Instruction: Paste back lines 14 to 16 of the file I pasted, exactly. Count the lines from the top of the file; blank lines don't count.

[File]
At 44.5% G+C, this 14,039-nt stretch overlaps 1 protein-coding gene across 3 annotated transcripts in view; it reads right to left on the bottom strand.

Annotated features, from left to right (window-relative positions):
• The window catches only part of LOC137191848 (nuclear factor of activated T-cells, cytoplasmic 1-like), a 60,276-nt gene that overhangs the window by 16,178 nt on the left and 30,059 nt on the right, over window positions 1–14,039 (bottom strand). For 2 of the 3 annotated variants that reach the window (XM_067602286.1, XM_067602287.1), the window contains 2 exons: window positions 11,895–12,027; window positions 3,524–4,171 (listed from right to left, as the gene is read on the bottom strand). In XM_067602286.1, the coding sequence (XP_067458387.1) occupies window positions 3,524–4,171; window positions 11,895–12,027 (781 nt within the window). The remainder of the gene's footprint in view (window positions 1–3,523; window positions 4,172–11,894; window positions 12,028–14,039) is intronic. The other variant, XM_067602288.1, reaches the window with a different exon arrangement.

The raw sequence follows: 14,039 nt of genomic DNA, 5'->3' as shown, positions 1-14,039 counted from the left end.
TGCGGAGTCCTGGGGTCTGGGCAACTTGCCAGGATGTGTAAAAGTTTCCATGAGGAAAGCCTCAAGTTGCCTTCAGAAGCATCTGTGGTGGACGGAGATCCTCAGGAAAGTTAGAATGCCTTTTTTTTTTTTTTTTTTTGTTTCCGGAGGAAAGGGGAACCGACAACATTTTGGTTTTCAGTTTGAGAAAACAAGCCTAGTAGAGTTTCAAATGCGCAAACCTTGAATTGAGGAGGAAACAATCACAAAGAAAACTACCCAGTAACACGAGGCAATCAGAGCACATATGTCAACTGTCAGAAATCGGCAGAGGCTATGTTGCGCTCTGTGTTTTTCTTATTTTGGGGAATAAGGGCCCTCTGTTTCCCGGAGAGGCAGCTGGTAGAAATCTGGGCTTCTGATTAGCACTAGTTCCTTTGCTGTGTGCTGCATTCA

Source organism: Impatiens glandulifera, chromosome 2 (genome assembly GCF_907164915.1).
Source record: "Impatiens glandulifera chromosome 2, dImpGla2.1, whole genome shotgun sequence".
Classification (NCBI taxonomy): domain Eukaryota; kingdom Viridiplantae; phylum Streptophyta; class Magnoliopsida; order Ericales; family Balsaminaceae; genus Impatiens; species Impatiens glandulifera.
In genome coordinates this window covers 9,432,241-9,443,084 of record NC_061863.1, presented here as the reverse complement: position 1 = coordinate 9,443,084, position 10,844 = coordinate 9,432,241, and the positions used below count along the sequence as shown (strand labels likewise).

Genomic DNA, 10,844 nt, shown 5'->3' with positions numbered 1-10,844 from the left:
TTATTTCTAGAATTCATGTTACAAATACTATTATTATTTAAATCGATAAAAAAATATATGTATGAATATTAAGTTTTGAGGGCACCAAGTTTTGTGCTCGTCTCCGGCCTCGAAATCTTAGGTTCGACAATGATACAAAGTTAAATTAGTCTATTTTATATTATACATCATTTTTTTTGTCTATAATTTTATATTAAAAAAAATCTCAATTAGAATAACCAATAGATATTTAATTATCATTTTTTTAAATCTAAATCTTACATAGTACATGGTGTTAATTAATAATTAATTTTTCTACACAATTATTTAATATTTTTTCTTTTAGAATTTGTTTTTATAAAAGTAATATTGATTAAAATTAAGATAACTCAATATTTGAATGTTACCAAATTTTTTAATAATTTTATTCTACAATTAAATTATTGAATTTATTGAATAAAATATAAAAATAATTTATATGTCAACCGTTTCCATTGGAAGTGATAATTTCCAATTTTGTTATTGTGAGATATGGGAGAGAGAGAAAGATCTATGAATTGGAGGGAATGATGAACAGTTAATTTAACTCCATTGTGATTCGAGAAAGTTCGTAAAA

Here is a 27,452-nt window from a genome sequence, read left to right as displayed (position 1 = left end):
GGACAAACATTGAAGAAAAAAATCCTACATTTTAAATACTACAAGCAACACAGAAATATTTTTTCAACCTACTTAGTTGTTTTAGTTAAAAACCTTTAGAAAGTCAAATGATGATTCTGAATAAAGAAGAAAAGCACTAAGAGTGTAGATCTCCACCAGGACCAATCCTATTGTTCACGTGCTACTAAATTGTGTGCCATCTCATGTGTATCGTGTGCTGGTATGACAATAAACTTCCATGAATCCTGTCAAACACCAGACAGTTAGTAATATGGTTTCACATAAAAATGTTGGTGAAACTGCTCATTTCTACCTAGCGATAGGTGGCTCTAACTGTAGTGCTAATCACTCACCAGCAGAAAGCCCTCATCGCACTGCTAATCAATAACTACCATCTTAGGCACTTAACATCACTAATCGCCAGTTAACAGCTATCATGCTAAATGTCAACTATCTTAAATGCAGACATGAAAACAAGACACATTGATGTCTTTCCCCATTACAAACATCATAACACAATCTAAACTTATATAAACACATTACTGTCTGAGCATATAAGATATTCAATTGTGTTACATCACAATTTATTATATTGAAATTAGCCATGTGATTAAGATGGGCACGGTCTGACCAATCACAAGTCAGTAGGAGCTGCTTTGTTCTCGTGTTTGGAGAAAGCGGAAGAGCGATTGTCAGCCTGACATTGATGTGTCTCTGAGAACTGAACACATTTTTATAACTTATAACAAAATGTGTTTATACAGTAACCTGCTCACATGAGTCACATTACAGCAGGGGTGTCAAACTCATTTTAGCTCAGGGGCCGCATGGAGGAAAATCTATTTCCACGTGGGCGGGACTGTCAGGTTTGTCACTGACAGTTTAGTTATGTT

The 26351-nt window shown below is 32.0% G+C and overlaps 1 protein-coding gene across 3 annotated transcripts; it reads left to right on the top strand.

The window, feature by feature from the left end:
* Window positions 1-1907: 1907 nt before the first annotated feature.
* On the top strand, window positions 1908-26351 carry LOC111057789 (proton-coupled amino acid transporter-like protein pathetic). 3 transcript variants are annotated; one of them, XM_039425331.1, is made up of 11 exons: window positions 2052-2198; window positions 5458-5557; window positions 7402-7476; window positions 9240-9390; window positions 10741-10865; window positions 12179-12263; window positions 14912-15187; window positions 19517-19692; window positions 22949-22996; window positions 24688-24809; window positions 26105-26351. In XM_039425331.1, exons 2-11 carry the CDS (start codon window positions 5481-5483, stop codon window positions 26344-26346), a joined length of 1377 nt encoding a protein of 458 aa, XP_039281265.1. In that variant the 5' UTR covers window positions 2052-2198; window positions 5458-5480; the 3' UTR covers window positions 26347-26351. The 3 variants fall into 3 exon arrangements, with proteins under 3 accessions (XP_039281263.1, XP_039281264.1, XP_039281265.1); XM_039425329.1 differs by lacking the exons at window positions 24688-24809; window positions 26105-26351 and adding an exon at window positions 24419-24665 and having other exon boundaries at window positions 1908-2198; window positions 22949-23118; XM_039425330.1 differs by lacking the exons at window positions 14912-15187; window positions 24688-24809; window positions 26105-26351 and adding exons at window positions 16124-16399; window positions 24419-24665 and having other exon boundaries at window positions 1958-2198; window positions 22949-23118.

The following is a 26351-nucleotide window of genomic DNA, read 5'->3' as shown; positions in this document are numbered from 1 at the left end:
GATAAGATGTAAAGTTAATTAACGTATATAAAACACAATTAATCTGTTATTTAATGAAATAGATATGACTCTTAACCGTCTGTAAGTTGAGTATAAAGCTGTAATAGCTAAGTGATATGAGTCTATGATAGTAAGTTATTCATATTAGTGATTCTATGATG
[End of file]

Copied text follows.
The 26351-nt window shown below is 32.0% G+C and overlaps 1 protein-coding gene across 3 annotated transcripts; it reads left to right on the top strand.

The window, feature by feature from the left end:
* Window positions 1-1907: 1907 nt before the first annotated feature.